When expiry is dismissal
I continue to receive queries concerning fixed term contracts and the Employment Rights Act, 2012.
The Barbados legislation, unlike other unfair dismissal laws within the region, provides that the expiry of a fixed term contract is a dismissal.
Section 26(1)b of the act states: “An employee is dismissed where he is employed under a contract for a fixed term and the term expires without being renewed under the same contract.”
Let us compare some provisions on fixed term contracts in other Caribbean countries.
In St Vincent and the Grenadines, Section 6 of the Protection of Employment Act provides:
“6(1) The services of an employee who has been specifically employed for a fixed period may, notwithstanding anything contained in this act, be terminated on the expiration of the term so stipulated.
6(2) For the purposes of this section, the effective date of termination of the services of an employee who has been specifically employed for a fixed period, and where that period expires without being renewed under the same contract, shall be the date on which the term expired.”
In Bermuda the provision that requires an employer to give a valid reason for dismissal expressly states that it does not apply where an employee is employed:
“(a) for a fixed period of time which has expired;
(b) for the duration of a project which is complete.”
The Barbados legislation resembles early English law found in Schedule 1, paragraphs 5 and 6 of the Trade Union and Labour Regulations Act 1974.
Two cases in which the English legislation was applied were Terry v East Sussex County Council (1976) and Fay v Northy Yorkshire County Council (1985).
In the first case, John Terry was employed by a local authority under a fixed term contract for 12 months as a lecturer at a college managed by the authority. When the term expired, the contract was not renewed. Mr Terry applied to the industrial tribunal for compensation for unfair dismissal.
When the case came before the tribunal, it dismissed the application, giving no other reason for the dismissal other than to state that the termination of the appellant’s employment “was by expiry of an agreed period and to the extent to which such expiry constituted dismissal under the act, it was for a good and substantial reason”. Mr Terry appealed.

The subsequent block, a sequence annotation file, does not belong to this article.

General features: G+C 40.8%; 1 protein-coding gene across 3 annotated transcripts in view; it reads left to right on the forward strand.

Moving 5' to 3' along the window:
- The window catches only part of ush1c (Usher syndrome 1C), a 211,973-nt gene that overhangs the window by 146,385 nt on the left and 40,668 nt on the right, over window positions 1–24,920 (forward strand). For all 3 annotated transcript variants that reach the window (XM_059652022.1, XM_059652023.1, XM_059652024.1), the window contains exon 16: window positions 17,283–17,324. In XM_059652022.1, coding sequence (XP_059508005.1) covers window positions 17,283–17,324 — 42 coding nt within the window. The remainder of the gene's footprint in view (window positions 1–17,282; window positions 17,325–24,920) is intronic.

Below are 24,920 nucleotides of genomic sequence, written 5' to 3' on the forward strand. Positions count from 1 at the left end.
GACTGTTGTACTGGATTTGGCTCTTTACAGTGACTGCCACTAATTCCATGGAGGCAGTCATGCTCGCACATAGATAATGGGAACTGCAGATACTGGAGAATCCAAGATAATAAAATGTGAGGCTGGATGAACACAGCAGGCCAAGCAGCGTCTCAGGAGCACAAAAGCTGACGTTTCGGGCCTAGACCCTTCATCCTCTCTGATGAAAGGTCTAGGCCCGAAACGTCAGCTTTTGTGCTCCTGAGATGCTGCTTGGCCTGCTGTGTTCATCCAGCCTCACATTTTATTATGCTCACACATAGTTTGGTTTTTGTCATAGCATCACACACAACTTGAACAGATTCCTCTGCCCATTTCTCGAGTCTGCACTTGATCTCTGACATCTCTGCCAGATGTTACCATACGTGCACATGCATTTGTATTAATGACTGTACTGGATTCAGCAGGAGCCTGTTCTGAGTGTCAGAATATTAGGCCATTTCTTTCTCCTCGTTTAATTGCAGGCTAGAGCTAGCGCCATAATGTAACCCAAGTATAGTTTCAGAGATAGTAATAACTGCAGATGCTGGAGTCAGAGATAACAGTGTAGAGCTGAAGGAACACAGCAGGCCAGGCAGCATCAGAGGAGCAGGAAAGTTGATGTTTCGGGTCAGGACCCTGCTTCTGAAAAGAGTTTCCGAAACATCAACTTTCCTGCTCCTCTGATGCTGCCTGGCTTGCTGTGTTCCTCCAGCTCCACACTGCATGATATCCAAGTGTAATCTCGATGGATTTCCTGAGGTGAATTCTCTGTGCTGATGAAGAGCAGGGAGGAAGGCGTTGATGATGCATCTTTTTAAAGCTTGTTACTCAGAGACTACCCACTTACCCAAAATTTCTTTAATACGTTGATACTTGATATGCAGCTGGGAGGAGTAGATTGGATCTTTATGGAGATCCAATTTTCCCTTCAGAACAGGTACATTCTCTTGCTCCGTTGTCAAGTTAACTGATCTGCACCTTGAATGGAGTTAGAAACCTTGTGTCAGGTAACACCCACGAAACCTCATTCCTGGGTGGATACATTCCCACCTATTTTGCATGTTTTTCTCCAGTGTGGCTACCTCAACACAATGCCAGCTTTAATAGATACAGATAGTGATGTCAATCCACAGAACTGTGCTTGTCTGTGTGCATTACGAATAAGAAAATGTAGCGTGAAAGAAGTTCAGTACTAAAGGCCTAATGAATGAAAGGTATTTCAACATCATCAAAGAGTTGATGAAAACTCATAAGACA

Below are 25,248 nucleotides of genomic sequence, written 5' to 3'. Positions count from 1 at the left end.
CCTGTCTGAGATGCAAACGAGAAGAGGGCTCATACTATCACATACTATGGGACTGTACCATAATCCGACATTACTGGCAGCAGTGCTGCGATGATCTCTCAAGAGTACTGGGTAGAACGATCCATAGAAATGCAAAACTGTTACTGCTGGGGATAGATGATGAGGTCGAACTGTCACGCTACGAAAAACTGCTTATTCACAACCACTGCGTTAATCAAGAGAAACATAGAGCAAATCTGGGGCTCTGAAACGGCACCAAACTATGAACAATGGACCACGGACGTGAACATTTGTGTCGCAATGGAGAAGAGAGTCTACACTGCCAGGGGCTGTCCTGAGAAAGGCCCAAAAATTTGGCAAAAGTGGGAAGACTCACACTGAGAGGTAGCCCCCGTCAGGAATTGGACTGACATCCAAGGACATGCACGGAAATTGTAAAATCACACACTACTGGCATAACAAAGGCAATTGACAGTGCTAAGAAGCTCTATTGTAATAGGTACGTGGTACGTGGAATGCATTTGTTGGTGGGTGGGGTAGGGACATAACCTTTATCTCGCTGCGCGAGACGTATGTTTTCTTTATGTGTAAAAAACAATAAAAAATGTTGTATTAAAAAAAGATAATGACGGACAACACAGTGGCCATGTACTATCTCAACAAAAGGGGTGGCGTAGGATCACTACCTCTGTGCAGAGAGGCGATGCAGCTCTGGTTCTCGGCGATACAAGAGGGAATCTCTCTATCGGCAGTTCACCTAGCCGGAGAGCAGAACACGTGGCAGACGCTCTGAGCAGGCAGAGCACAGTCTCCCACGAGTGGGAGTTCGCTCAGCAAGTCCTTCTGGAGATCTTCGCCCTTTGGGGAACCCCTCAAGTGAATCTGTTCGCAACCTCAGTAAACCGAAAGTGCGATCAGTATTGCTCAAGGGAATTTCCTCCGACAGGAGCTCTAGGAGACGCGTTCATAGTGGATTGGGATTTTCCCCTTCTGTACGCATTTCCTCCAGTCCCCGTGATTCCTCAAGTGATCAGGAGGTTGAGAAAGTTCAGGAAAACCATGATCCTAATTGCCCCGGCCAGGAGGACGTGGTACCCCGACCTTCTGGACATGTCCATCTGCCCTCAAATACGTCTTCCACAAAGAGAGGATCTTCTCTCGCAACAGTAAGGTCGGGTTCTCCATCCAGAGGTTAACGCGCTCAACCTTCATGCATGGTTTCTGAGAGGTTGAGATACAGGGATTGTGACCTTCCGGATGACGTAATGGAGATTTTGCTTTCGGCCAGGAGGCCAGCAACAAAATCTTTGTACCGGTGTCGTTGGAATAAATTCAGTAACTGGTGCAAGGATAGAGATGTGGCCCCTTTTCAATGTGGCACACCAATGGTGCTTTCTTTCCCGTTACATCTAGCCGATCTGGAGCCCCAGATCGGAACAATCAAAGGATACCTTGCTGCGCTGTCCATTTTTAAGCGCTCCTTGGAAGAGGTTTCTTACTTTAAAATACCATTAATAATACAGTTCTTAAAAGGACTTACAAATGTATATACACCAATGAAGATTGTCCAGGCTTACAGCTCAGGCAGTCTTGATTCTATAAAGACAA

In allowing the appeal, Phillips J., delivering the judgment of the Employment Appeals Tribunal (EAT), concluded that there was no doubt the appellant was employed under a fixed term contract and failure to renew the contract amounted to a dismissal for the purposes of the corresponding purposes of the English legislation. Accordingly, he was entitled not to be unfairly dismissed.
The industrial tribunal appeared to have treated the expiry of the fixed term contract as some other substantial reason.
The EAT held, among other things, that the tribunal ought to identify the reason for the dismissal before going on to consider whether the dismissal was fair.
The case was sent to another tribunal for re-hearing so that it would determine whether the employee was dismissed unfairly.
In Fay v Northy Yorkshire County Council (1985), Mrs Fay was an experienced teacher who was employed at Houghton Comprehension School under a series of fixed term contracts from September 1, 1981, until August 31, 1983. The last contract from January 1, 1983 until August 31, 1983 was not renewed. She was therefore dismissed from that date.
Mrs Fay claimed that her dismissal was because of redundancy and she claimed a redundancy payment and unfair dismissal.
The employers contended that the dismissal was not for redundancy but was because of “some other substantial reason, being the statutory dismissal created by the non-renewal of the contract”.
Sir Ralph Kilner Brown, in delivering the decision of the EAT, observed: “We do not think it sufficient simply to state that because the statute says that non-renewal is a dismissal, that is of itself a substantial other reason. Some indication is required as to why the employer so regards it.”
These two cases illustrate that it is not enough for the employer to assume that the expiration of an agreed contractual period would amount to a dismissal for some other substantial reason and therefore satisfy the requirement of fairness under the legislation. The tribunal must identify the reason for a dismissal and analyse the relevant factors before going on to consider whether the dismissal was fair, having regard to the statutory fair reasons set out in the legislation.
• Cecil McCarthy is a Queen’s Counsel. Send your letters to Everyday Law, Nation House, Fontabelle, St Michael. Send your email to [email protected]